Rustavi 2 Director Says Government behind New Lawsuit
Nika Gvaramia, director general of Rustavi 2 TV, says the authorities have launched “a new phase of attack” against the opposition-leaning broadcaster with the aim of seizing the television channel and changing its editorial policy.
Gvaramia convened a special briefing about the matter on May 6, announcing that Nino Nizharadze, owner of 9% of shares, has filed a lawsuit requesting GEL 28 million (USD 10.3 million) compensation for damage incurred to the company by the controlling shareholders and the director general.
Gvaramia asserts that this is not a legal but a political dispute, and claims it is the government that stands behind Nizharadze. “A new phase of attack has been launched against Rustavi 2; this phase will be final and decisive not only for Rustavi 2, but also for freedom of speech in the country,” he noted.
“The only purpose of this absurd lawsuit is to change Rustavi 2’s editorial policy, to stop the biggest opposition channel, to appoint interim management, push the company to bankruptcy and pave way for Bidzina Ivanishvili to purchase it,” the director general added.
Gvaramia stressed the lawsuit is “absurd and groundless,” but said the company is nevertheless ready to settle the dispute through arbitration.
“We do not trust the Georgian judiciary, we have an experience [of dealing with it] and we know where this will lead us to; so if this is a real business dispute, we would like to offer you to file lawsuit in any business arbitration court, be it the one we may form in Georgia or abroad,” he noted.
Giorgi Kavlashvili, Nizharadze’s lawyer, clarified the plaintiff’s request on May 7.
Kavlashvili said the TV Company incurred financial losses under Gvaramia’s management, including with his decision to increase time slots for free political advertising ahead of the 2018 Presidential elections. He also said the company has not been paying taxes from 2016, and has therefore accumulated sizable penalties.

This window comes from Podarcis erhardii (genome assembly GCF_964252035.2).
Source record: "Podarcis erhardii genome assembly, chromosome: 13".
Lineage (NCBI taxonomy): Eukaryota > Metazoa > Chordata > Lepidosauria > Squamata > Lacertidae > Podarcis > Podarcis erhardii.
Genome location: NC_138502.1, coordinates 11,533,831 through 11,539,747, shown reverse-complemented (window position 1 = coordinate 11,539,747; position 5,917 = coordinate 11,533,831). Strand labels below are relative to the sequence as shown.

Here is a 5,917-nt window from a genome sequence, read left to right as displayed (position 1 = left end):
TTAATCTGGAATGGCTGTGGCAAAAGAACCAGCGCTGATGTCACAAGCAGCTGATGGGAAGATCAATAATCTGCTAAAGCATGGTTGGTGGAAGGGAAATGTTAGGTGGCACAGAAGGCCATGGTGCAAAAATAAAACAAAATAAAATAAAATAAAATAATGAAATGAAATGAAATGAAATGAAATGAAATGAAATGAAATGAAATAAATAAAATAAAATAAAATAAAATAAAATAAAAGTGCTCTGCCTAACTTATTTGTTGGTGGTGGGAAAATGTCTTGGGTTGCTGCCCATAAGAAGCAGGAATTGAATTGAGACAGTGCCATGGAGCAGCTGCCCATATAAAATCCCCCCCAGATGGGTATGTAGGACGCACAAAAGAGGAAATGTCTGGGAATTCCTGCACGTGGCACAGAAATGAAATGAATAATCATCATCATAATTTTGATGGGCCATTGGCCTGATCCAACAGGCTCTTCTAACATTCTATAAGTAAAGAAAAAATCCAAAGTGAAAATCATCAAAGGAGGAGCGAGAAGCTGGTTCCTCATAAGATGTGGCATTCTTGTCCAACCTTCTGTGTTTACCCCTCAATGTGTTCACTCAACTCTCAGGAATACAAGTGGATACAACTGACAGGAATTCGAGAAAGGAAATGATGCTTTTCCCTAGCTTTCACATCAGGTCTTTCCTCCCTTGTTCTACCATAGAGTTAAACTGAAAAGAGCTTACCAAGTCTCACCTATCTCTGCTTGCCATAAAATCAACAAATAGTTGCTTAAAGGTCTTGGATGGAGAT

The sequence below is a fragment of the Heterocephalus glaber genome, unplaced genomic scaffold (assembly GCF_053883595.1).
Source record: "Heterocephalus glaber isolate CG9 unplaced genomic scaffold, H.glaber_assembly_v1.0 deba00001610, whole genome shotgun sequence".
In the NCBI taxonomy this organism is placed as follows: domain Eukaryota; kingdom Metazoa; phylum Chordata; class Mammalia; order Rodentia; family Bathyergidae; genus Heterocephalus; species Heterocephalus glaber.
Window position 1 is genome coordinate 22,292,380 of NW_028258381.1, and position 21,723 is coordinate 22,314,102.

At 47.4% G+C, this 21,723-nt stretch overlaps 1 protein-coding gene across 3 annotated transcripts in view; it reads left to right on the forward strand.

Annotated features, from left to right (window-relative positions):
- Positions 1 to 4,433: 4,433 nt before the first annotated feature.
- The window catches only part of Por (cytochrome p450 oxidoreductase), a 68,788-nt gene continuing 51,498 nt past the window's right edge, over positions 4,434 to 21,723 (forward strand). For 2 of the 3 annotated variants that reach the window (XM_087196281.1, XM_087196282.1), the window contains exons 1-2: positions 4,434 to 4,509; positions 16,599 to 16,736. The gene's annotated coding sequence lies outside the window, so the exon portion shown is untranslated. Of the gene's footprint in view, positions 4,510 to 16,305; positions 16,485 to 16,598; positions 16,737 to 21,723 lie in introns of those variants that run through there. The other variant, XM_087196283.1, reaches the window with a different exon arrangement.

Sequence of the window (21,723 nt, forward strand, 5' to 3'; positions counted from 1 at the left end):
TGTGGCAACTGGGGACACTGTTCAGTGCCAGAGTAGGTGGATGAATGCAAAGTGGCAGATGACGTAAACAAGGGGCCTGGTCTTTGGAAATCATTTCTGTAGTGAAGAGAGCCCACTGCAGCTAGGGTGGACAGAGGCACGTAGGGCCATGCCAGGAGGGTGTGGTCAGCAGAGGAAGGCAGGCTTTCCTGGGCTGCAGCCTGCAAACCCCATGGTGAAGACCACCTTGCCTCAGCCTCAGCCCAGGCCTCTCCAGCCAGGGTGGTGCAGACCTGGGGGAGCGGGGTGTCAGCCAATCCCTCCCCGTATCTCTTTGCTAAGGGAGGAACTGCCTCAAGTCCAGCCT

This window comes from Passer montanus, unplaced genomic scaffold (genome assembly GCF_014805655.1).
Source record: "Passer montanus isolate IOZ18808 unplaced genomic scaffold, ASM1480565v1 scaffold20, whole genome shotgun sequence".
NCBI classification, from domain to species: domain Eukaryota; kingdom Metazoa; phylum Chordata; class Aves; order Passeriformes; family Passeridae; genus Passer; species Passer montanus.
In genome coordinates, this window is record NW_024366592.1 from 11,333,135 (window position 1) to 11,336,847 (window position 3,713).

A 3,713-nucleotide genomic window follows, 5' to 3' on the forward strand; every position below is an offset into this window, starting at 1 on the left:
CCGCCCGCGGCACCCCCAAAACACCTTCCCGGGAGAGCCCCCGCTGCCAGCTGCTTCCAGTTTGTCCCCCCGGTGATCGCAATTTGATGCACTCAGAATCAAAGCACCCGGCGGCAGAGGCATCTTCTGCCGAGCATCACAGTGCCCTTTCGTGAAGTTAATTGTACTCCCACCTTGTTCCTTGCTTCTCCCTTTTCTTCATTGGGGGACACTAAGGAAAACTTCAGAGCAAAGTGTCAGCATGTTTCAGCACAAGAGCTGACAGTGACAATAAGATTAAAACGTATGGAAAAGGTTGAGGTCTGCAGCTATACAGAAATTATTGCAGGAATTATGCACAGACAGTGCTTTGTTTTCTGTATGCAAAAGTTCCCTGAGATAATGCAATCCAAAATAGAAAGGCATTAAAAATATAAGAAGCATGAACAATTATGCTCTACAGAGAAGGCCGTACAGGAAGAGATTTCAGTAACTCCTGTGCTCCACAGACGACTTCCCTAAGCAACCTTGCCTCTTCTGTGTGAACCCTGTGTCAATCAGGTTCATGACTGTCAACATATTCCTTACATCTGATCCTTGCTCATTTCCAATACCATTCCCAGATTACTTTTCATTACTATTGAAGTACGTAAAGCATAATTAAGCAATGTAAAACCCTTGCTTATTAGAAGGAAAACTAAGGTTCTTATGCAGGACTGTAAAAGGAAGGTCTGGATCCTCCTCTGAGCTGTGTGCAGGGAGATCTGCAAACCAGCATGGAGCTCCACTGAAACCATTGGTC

“It is also hard to understand why an intermediary company was given exclusive rights for selling TV advertisements; the company is charging a very solid rate, but does not provide any [actual] service for Rustavi 2,” he added.
According to Kavlashvili, the plaintiff is also claiming GEL 1.6 million in personal damage, citing refusal by the controlling shareholders to allow her to sell shares to third persons, as well as their failure to buy the shares themselves. The lawyer said Nizharadze plans to return the remaining 26 million to Rustavi 2.
Asked whether Nizharadze seeks appointment of interim management, Kavlashvili said: “It is hard to imagine how this can materialize in legal terms; we have no desire for it and we have not requested it in our lawsuit.”
Rustavi 2 TV has changed hands for multiple times since the 2003 Rose Revolution and changes in its ownership structure were often related to political developments in the country.
Current owners, brothers Karamanishvili, have been entangled in a court battle with Kibar Khalvashi, who is trying to regain control over the television channel, which he co-owned in 2005-2006.
Khalvashi’s claim, submitted in August 2015, was upheld by the Supreme Court on March 2, 2017, but the decision was suspended by the European Court of Human Rights. Final ECHR decision is pending.
Davit Dvali and Jarji Akimidze, who also claim that they were forced to sell their shares under Mikheil Saakashvili, appealed to the prosecution in 2012 seeking to reclaim ownership of the channel, but the investigation yielded no results. In 2015, the two voiced their support to Khalvashi’s lawsuit.
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